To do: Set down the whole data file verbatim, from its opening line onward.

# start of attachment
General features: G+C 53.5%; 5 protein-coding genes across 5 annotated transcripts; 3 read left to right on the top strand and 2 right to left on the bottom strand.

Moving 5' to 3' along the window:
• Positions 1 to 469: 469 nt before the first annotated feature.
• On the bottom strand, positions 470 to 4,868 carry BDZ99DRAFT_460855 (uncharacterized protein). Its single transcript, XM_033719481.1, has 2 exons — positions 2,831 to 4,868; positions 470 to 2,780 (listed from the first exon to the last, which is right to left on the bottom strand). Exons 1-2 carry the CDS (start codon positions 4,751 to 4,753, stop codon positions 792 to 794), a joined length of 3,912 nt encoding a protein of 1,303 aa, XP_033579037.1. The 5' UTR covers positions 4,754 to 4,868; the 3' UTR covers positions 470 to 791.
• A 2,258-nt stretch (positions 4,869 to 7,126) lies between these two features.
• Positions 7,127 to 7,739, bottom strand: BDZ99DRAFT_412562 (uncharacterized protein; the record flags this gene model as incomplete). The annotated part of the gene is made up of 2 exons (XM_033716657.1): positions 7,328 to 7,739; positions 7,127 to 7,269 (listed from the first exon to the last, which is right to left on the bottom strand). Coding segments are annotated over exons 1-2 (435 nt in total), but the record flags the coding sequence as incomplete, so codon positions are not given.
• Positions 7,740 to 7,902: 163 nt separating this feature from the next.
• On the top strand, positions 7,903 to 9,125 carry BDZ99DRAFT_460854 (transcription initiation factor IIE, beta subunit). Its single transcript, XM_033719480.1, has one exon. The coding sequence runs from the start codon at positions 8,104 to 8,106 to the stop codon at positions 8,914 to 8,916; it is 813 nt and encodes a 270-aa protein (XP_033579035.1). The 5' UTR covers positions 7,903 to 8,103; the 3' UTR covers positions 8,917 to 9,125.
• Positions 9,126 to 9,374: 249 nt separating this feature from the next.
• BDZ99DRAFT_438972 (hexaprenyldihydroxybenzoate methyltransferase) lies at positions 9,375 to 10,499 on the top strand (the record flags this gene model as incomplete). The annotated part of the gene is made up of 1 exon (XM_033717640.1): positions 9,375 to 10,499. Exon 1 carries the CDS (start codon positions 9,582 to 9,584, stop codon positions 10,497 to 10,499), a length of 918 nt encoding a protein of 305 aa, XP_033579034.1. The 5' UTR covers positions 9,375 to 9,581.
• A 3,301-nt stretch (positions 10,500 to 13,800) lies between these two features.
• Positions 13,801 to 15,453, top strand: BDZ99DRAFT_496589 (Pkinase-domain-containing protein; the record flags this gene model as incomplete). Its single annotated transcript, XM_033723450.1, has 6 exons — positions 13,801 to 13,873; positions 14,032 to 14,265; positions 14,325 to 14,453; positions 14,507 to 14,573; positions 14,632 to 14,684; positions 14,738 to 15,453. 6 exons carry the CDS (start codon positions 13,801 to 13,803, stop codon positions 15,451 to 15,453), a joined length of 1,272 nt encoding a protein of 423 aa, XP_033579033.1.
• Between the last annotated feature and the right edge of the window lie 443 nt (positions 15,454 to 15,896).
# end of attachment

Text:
General features: G+C 53.5%; 5 protein-coding genes across 5 annotated transcripts; 3 read left to right on the top strand and 2 right to left on the bottom strand.

Moving 5' to 3' along the window:
• Positions 1 to 469: 469 nt before the first annotated feature.
• On the bottom strand, positions 470 to 4,868 carry BDZ99DRAFT_460855 (uncharacterized protein). Its single transcript, XM_033719481.1, has 2 exons — positions 2,831 to 4,868; positions 470 to 2,780 (listed from the first exon to the last, which is right to left on the bottom strand). Exons 1-2 carry the CDS (start codon positions 4,751 to 4,753, stop codon positions 792 to 794), a joined length of 3,912 nt encoding a protein of 1,303 aa, XP_033579037.1. The 5' UTR covers positions 4,754 to 4,868; the 3' UTR covers positions 470 to 791.
• A 2,258-nt stretch (positions 4,869 to 7,126) lies between these two features.
• Positions 7,127 to 7,739, bottom strand: BDZ99DRAFT_412562 (uncharacterized protein; the record flags this gene model as incomplete). The annotated part of the gene is made up of 2 exons (XM_033716657.1): positions 7,328 to 7,739; positions 7,127 to 7,269 (listed from the first exon to the last, which is right to left on the bottom strand). Coding segments are annotated over exons 1-2 (435 nt in total), but the record flags the coding sequence as incomplete, so codon positions are not given.
• Positions 7,740 to 7,902: 163 nt separating this feature from the next.
• On the top strand, positions 7,903 to 9,125 carry BDZ99DRAFT_460854 (transcription initiation factor IIE, beta subunit). Its single transcript, XM_033719480.1, has one exon. The coding sequence runs from the start codon at positions 8,104 to 8,106 to the stop codon at positions 8,914 to 8,916; it is 813 nt and encodes a 270-aa protein (XP_033579035.1). The 5' UTR covers positions 7,903 to 8,103; the 3' UTR covers positions 8,917 to 9,125.
• Positions 9,126 to 9,374: 249 nt separating this feature from the next.
• BDZ99DRAFT_438972 (hexaprenyldihydroxybenzoate methyltransferase) lies at positions 9,375 to 10,499 on the top strand (the record flags this gene model as incomplete). The annotated part of the gene is made up of 1 exon (XM_033717640.1): positions 9,375 to 10,499. Exon 1 carries the CDS (start codon positions 9,582 to 9,584, stop codon positions 10,497 to 10,499), a length of 918 nt encoding a protein of 305 aa, XP_033579034.1. The 5' UTR covers positions 9,375 to 9,581.
• A 3,301-nt stretch (positions 10,500 to 13,800) lies between these two features.
• Positions 13,801 to 15,453, top strand: BDZ99DRAFT_496589 (Pkinase-domain-containing protein; the record flags this gene model as incomplete). Its single annotated transcript, XM_033723450.1, has 6 exons — positions 13,801 to 13,873; positions 14,032 to 14,265; positions 14,325 to 14,453; positions 14,507 to 14,573; positions 14,632 to 14,684; positions 14,738 to 15,453. 6 exons carry the CDS (start codon positions 13,801 to 13,803, stop codon positions 15,451 to 15,453), a joined length of 1,272 nt encoding a protein of 423 aa, XP_033579033.1.
• Between the last annotated feature and the right edge of the window lie 443 nt (positions 15,454 to 15,896).